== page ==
So, you’re a member of X group and you want to write fiction that includes people who are different from you. Possibly they have a different racial background, sexuality, religion, gender identity, or are disabled in some way. First things first, why are they in your story? Aside from being different, what purpose do they serve to the plot? Is there an actual role in advancing the plot that they play? When you Google a phrase *like “stereotypes about Fat, LGBT, disabled, African American, East Asian, Southeast Asian, West & Central Asian, Native American, Latino people” and read the resulting links does your character fit into those stereotypes? If so, why? Is that characterization necessary to advance the story? Or did it just seem like an easy way to include some diversity in your work?
Despite the hype, no one is saying that you cannot write the Other as part of a story. What is being said is that you need to write the Other as a fully fleshed character instead of a convenient plot device or prop. When you are talking about people (of whatever background) you need to remember that they may well be in your audience. And they’d like to see themselves in the works they are reading, but they don’t want to see bigoted caricatures as that representation. The first part of being a good writer is being a good reader. That includes reading about the lives of the people you’re writing about (preferably in their own words), and really honoring their experience instead of ignoring their reality in favor of reflecting whatever biases might be convenient to your plot line.
Will following these guidelines guarantee you immunity from criticism? No. Anything you write will be critiqued by readers. But, putting forth the effort to try to get it right may well change the tenor and content of those critiques. We all have to do our research & there’s no guarantee that any of us will get it right the first time or even the first 50 times. That doesn’t mean we stop trying, but it does mean that trying to get it right includes listening when you’re told that you’ve been getting it wrong. Personally I’d rather be critiqued for my unfortunate habit of splicing commas, than for writing something horribly offensive about a group of people because I couldn’t be bothered to do some basic research.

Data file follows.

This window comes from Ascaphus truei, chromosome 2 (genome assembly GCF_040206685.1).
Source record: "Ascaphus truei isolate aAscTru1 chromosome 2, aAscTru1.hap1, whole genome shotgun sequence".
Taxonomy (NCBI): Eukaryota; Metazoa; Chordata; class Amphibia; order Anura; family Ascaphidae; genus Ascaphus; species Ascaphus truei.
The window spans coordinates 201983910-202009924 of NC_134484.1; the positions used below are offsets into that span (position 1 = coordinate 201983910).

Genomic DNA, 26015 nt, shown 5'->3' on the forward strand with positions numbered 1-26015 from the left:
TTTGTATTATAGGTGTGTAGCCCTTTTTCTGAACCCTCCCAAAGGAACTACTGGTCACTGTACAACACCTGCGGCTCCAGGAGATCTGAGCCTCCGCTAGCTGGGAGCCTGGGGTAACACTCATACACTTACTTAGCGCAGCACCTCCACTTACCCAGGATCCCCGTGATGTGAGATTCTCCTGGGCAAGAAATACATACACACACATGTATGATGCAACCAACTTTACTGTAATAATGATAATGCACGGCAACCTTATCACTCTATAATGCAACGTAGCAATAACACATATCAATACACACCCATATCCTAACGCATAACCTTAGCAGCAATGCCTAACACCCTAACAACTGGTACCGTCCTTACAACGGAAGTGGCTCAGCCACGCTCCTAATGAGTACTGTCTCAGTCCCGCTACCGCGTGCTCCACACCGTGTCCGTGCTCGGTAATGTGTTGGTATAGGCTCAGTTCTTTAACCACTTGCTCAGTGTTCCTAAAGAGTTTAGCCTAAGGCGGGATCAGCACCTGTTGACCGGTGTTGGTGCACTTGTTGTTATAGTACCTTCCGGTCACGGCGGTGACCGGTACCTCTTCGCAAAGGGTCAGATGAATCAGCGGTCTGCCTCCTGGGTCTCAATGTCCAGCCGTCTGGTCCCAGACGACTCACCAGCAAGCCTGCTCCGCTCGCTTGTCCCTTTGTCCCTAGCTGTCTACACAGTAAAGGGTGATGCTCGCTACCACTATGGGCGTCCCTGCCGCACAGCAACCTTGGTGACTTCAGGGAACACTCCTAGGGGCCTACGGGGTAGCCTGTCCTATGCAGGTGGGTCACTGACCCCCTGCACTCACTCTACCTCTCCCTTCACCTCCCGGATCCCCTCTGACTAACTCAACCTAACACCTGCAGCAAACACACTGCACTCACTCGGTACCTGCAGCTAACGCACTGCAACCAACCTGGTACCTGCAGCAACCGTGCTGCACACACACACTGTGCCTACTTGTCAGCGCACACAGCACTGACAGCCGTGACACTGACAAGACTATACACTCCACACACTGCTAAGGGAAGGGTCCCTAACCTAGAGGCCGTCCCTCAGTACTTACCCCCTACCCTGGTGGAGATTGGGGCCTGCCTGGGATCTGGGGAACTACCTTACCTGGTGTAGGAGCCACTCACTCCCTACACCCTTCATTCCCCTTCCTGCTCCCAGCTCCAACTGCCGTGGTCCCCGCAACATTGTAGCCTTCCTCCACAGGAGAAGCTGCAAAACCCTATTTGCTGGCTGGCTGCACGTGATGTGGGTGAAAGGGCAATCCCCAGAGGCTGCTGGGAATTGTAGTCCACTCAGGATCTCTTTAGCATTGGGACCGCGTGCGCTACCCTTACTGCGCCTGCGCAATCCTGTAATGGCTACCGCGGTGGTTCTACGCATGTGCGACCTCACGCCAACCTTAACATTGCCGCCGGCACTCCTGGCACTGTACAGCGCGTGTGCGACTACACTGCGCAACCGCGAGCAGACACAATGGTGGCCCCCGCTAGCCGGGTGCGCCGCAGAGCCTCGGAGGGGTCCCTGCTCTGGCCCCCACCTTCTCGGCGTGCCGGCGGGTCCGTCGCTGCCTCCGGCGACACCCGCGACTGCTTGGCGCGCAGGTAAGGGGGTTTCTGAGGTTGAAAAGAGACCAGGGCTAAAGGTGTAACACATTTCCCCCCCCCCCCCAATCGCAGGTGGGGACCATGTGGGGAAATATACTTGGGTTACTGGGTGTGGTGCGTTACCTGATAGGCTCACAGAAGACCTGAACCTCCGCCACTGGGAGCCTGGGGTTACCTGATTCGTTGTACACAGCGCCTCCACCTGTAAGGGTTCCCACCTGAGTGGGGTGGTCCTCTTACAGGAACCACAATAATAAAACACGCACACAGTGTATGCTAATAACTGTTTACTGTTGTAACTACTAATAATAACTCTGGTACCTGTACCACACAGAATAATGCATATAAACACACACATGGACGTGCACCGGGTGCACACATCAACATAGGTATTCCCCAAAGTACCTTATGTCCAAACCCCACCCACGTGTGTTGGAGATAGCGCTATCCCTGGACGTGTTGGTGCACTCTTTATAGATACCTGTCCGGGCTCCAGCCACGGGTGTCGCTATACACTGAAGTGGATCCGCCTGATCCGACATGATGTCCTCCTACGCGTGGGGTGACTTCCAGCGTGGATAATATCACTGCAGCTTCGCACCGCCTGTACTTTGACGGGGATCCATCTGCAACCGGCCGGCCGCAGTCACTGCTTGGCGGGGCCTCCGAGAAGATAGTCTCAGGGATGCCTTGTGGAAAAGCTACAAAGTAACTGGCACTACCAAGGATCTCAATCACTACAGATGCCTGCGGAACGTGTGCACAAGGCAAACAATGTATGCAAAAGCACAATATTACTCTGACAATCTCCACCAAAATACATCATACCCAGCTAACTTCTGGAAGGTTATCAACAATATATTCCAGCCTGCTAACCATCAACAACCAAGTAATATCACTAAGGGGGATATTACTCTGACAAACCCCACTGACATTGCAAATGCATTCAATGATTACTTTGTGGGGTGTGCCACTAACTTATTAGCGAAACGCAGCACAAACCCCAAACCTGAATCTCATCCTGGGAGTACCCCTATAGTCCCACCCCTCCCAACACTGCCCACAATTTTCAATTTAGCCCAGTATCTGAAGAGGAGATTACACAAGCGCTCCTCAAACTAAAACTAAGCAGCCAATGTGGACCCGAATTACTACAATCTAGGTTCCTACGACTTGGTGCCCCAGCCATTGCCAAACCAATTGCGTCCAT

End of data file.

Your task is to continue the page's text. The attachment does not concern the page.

*I am well aware that I didn’t list every possible permutation of a person that may be included in a story. Presumably anyone reading this can do some research of their own, and can take a moment to learn about concepts like intersectionality. Also my use of Wikipedia does not indicate a belief in its constant veracity. These are basic examples & any readers should definitely do more research. Also, books like Writing The Other are an invaluable resource.